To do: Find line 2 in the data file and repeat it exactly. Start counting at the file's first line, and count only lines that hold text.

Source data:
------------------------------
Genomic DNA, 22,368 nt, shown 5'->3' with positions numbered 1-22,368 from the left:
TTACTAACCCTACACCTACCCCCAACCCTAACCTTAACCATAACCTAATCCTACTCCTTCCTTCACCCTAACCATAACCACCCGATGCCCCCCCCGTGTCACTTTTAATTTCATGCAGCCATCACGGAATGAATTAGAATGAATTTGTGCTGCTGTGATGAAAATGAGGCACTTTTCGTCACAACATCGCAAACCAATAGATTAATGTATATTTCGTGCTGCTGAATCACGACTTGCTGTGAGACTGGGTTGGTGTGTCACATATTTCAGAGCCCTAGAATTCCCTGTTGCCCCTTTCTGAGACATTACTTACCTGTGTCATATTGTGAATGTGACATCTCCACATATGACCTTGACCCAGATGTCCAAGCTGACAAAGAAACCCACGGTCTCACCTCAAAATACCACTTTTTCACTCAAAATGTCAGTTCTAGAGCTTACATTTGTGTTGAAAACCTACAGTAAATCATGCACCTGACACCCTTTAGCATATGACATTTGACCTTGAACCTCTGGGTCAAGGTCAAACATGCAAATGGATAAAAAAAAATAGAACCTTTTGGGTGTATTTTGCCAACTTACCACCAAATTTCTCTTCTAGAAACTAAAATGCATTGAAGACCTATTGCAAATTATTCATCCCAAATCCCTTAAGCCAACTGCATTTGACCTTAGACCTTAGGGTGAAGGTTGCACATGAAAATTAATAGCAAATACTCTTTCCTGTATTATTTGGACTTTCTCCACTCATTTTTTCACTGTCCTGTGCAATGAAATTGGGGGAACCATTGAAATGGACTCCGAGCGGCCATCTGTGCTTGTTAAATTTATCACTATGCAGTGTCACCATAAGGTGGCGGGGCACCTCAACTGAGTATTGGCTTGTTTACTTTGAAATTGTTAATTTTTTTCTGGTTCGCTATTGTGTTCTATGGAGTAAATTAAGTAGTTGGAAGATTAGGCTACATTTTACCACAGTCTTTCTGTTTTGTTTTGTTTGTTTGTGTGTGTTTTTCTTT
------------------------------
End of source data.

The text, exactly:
TTACTAACCCTACACCTACCCCCAACCCTAACCTTAACCATAACCTAATCCTACTCCTTCCTTCACCCTAACCATAACCACCCGATGCCCCCCCCGTGTCACTTTTAATTTCATGCAGCCATCACGGAATGAATTAGAATGAATTTGTGCTGCTGTGATGAAAATGAGGCACTTTTCGTCACAACATCGCAAACCAATAGATTAATGTATATTTCGTGCTGCTGAATCACGACTTGCTGTGAGACTGGGTTGGTGTGTCACATATTTCAGAGCCCTAGAATTCCCTGTTGCCCCTTTCTGAGACATTACTTACCTGTGTCATATTGTGAATGTGACATCTCCACATATGACCTTGACCCAGATGTCCAAGCTGACAAAGAAACCCACGGTCTCACCTCAAAATACCACTTTTTCACTCAAAATGTCAGTTCTAGAGCTTACATTTGTGTTGAAAACCTACAGTAAATCATGCACCTGACACCCTTTAGCATATGACATTTGACCTTGAACCTCTGGGTCAAGGTCAAACATGCAAATGGATAAAAAAAAATAGAACCTTTTGGGTGTATTTTGCCAACTTACCACCAAATTTCTCTTCTAGAAACTAAAATGCATTGAAGACCTATTGCAAATTATTCATCCCAAATCCCTTAAGCCAACTGCATTTGACCTTAGACCTTAGGGTGAAGGTTGCACATGAAAATTAATAGCAAATACTCTTTCCTGTATTATTTGGACTTTCTCCACTCATTTTTTCACTGTCCTGTGCAATGAAATTGGGGGAACCATTGAAATGGACTCCGAGCGGCCATCTGTGCTTGTTAAATTTATCACTATGCAGTGTCACCATAAGGTGGCGGGGCACCTCAACTGAGTATTGGCTTGTTTACTTTGAAATTGTTAATTTTTTTCTGGTTCGCTATTGTGTTCTATGGAGTAAATTAAGTAGTTGGAAGATTAGGCTACATTTTACCACAGTCTTTCTGTTTTGTTTTGTTTGTTTGTGTGTGTTTTTCTTT